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Desktop MediaWiki should be able to lazy load images
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After the success of https://blog.wikimedia.org/2016/09/19/mobile-web-improvements/ we should explore making the same changes in core (feature flagged of course) as the savings to be had are equally big (if not larger - there is an opportunity to save the cost of running Wikipedia if the bytes savings are significant).

Most of the code can easily be upstreamed with the exception of the MobileFormatter logic which would now be able to run in the parser.

Event Timeline

Restricted Application added a subscriber: Aklapper. · View Herald TranscriptOct 13 2016, 3:57 PM
ovasileva updated the task description. (Show Details)Oct 13 2016, 8:10 PM
ovasileva triaged this task as Medium priority.Oct 13 2016, 8:14 PM
ovasileva moved this task from Incoming to Needs Prioritization on the Readers-Web-Backlog board.

@Jdlrobson Can you flesh out the description with some of the technical implementation details? It's on @ovasileva's radar for the product side.

Jdlrobson updated the task description. (Show Details)Oct 20 2016, 7:48 PM
Isarra added a subscriber: Isarra.Oct 20 2016, 8:11 PM

If you are on a slow connection, this is absolutely horrible UX, especially on desktop.

On mobile it makes sense:

  • Mobile connections are often relatively fast, so there's less overall visible latency associated with each request
  • Data caps are quite common for mobile connections, so you want to try to avoid downloading extra stuff to avoid using up people's data
  • Screen size is small and people also tend to go to more things more quickly without necessarily scrolling down, so there's less point downloading everything anyway

For mobile, the data caps alone would be reason enough, but that just doesn't apply to most desktop use, nor are the usage patterns the same, either.

It's basically a trade-off in terms of experience: do you want to sit through a somewhat longer download process at the start, but then have everything right there, or do you want to have to wait constantly every time you scroll down? Given that the latter actually adds more overhead due to multiple individual requests, and also more opportunities for an individual request to fail (something that is particularly common on bad connections), and generally no way to re-try the failed request short of reloading the page, which then requires all the other requests to go again.

From a UX standpoint, I would strongly recommend against this.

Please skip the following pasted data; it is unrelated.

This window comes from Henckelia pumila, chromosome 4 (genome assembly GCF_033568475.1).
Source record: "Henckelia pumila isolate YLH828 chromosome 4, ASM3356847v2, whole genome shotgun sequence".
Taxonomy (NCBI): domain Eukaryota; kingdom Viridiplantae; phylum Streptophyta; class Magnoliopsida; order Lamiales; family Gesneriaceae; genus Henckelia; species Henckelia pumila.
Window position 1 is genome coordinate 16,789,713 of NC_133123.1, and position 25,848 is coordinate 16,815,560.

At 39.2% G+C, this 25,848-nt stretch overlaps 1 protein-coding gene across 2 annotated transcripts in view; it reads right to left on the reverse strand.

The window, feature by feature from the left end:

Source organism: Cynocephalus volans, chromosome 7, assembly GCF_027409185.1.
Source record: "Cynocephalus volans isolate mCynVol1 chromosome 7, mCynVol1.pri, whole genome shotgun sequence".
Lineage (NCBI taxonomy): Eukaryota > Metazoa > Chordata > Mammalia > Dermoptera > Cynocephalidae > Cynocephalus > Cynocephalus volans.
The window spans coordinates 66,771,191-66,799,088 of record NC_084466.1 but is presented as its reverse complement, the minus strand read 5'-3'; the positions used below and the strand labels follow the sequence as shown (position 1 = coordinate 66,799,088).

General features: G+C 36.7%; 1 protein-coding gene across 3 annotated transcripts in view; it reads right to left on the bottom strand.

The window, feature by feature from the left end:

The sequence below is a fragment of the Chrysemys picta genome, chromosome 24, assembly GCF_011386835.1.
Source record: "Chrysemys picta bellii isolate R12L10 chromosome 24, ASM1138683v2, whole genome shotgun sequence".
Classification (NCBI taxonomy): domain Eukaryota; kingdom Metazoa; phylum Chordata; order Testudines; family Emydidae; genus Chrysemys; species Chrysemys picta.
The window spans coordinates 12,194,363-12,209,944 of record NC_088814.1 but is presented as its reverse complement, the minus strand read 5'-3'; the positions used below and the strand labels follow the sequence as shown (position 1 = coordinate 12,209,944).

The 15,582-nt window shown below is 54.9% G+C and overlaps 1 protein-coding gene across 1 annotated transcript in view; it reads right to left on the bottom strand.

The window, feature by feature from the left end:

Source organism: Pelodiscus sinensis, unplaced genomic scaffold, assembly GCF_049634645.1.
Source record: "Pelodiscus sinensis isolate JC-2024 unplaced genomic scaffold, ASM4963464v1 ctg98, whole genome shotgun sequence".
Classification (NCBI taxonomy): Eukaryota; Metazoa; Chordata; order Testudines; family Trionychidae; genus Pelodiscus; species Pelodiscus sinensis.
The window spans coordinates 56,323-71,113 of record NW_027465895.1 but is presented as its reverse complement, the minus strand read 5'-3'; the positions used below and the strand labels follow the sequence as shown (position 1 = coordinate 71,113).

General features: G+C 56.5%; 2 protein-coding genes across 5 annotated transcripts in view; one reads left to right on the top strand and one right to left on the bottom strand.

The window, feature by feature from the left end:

Jdlrobson lowered the priority of this task from Medium to Low.Jun 15 2017, 9:25 PM

It's basically a trade-off in terms of experience: do you want to sit through a somewhat longer download process at the start, but then have everything right there, or do you want to have to wait constantly every time you scroll down?

Just to clarify, images are not render-blocking resources. The only render-blocking resource is the main stylesheet. Once that arrives, the browser will progressively render article content and images as they come in. On slow connections, the article will likely be readable in its entirely, while some of the images are still missing (white box reserved). This is browser default behaviour.

In addition, HTTP/2 request multiplexing also assigns a relatively lower priority to images in all major browsers. Which means images already get deprioritized, compared to article content and styles.

While there is a "longer download process at the start", this happens in the background while reading, not something users knowingly wait for.

This is to say that, bandwidth aside, this isn't even a trade-off. Without lazy-loading you already get the best of both. (Fast first render and shorter delays when reading later sections.)

Jdlrobson moved this task from Backlog to Later on the Readers-Web-Backlog (Tracking) board.
Gilles added a subscriber: Gilles.Aug 21 2019, 8:37 AM

With such reports on native image lazy loading: https://twitter.com/TheRealNooshu/status/1163827485076799489?s=20 and given how simple the implementation is (DOM element attributes), I think we should go ahead with native image lazy loading on desktop.

Krinkle added a comment.EditedAug 21 2019, 2:41 PM